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Caribbean Regional Strategic Framework


Caribbean Regional Strategic Framework on HIV and AIDS 2014-2018

Integration refers to rationalising health sector and social development resources, systems and processes in order to improve impact, efficiency and sustainability. In many countries, HIV services have been delivered through vertical or stand-alone programmes with parallel human resource, procurement and service delivery systems. There have been advantages and disadvantages to this approach. Strong central management structures have successfully mobilised significant external funding, and have delivered services effectively. In some instances, external funding earmarked for HIV has been used strategically to benefit the wider health system and to strengthen the capacity of civil society partners. In others, investment in HIV programmes has reduced the resources available for other health and social development programmes.

As donor funds for HIV diminish, there is widespread agreement on the need to improve efficiency in order to sustain quality HIV services. Many countries have made significant progress towards this by integrating HIV and other health platforms to reduce costs, improve planning and resource allocation and maximise return on investments. Weaknesses or gaps in the national health systems can hinder these efforts, however, and shared needs in this area can benefit from regional support. Immediate challenges include maintaining strong, central HIV programme leadership and ensuring that innovations developed by HIV programmes — including in the areas of outreach, social marketing, multisectoral and civil society partnerships, human rights promotion, stigma reduction and training — are adapted by chronic disease and other programmes. Outside of the health sector, the challenge is for countries to capitalise on investments already made in support of other development priorities. Integration with social development efforts will broaden the focus of the HIV response from individual risk behaviours to the social and structural factors that influence the health of populations. Improving the conditions in which people live will reduce health disparities, sustain and accelerate progress towards elimination. This requires a proactive and deliberate process of collaboration with the planning, education, labour, social security, culture, youth and community development sectors playing more meaningful roles in changing social and gender norms.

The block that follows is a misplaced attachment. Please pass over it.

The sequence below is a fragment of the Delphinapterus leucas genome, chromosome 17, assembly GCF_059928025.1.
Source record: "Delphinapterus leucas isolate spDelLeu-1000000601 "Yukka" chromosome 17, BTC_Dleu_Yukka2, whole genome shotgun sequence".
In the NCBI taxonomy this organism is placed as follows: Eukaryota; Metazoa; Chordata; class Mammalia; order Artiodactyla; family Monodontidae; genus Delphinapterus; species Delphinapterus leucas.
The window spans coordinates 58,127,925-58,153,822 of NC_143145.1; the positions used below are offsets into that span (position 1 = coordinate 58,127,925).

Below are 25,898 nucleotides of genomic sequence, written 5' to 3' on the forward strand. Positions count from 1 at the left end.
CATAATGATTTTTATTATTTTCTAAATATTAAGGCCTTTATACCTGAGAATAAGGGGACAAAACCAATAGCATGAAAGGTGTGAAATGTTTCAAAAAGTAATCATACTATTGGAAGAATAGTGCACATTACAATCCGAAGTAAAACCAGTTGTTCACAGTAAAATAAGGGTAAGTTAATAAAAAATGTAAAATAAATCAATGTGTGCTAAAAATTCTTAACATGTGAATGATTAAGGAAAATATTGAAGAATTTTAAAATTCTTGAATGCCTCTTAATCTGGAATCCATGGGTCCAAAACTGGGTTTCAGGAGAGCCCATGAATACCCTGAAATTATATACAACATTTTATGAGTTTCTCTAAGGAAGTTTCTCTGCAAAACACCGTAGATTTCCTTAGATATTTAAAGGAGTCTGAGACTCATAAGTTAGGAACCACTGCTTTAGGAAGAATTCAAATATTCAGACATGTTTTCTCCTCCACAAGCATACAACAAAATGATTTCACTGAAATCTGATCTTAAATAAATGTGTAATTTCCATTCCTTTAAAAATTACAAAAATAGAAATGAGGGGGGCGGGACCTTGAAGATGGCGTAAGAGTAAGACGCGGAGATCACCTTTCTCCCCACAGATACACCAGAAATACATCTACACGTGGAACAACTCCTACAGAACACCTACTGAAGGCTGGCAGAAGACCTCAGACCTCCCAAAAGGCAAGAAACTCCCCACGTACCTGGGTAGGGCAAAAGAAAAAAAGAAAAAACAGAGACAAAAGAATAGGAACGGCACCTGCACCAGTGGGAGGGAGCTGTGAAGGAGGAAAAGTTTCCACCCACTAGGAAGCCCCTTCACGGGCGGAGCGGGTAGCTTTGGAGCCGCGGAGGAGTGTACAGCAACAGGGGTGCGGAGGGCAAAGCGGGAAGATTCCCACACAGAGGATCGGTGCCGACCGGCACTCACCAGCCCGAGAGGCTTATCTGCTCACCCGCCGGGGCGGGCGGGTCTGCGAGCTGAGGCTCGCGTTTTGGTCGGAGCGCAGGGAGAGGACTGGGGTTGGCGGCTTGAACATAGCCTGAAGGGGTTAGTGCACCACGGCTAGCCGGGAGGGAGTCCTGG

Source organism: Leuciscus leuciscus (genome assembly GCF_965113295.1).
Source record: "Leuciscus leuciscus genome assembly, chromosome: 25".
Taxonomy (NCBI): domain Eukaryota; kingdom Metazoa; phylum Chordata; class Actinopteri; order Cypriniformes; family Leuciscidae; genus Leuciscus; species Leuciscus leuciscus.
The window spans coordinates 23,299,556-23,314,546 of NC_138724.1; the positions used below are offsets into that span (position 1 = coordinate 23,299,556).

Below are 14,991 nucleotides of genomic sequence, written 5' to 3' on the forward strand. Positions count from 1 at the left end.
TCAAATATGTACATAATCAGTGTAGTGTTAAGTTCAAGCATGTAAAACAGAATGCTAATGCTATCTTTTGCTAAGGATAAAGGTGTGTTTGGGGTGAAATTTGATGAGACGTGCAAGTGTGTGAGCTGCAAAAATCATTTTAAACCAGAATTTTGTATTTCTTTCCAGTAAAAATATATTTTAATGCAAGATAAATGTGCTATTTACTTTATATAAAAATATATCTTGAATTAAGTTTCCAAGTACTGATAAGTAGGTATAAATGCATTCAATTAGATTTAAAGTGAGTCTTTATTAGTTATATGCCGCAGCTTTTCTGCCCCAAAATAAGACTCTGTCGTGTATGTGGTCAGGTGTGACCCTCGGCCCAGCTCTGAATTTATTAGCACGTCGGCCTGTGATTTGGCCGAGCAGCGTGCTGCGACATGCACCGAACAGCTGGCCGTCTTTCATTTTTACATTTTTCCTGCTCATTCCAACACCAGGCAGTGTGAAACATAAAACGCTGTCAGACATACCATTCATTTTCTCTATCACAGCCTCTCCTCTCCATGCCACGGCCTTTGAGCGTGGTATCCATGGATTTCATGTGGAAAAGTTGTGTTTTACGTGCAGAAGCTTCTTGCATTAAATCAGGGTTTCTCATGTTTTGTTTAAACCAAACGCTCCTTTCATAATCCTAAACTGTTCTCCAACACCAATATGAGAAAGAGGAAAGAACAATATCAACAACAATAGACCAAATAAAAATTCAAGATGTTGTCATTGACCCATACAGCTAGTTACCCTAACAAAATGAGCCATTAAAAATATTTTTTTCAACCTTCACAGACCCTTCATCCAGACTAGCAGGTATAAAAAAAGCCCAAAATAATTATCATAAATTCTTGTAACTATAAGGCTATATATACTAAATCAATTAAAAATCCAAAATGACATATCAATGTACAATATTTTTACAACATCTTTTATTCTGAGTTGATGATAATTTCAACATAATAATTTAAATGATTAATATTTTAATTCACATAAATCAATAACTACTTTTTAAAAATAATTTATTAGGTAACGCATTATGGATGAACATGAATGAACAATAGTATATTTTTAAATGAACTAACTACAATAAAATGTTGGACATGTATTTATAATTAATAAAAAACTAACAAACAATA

Strategic objective 5.1: Integrate HIV into national health systems.

Expected results:

  1. National capabilities are strengthened to move towards more integrated service delivery.
  2. Targeted technical support is provided to strengthen national health systems in the areas of:
    1. Leadership and governance: Legislation, policies and guidelines are in place for the integration and decentralisation of HIV and STI services in primary health care and SRH programmes, depending on the national context.
    2. Financing: National health accounts are developed.
    3. Service delivery: Countries are supported to transition from vertical services to integrated prevention, care, treatment and support.
    4. Human resources for health: National human resources for health (HRH) policies and plans covering training, retention, tracking and quality improvement are formulated and activated, including strategies for task-shifting.
    5. Medical products and technology: Laboratory services are continuously improved. Supply chain management and pharmacovigilance are strengthened.
    6. Strategic information: Comprehensive M&E plans are operationalised; health information systems are developed; and surveillance systems, research capacity and information sharing are strengthened.

Strategic objective 5.2: Integrate HIV into social and economic development efforts.

Expected results:

  1. Priorities are identified for addressing social determinants of health and HIV, and strategies are developed to guide partnerships, research, and policy interventions for innovative and long-term action to address these.
  2. Collaboration with non-health partners is strengthened to mobilise multisectoral action, including at the community level, to achieve health goals.
  3. Social protection programmes, including economic interventions, are implemented to mitigate the impact of HIV in communities.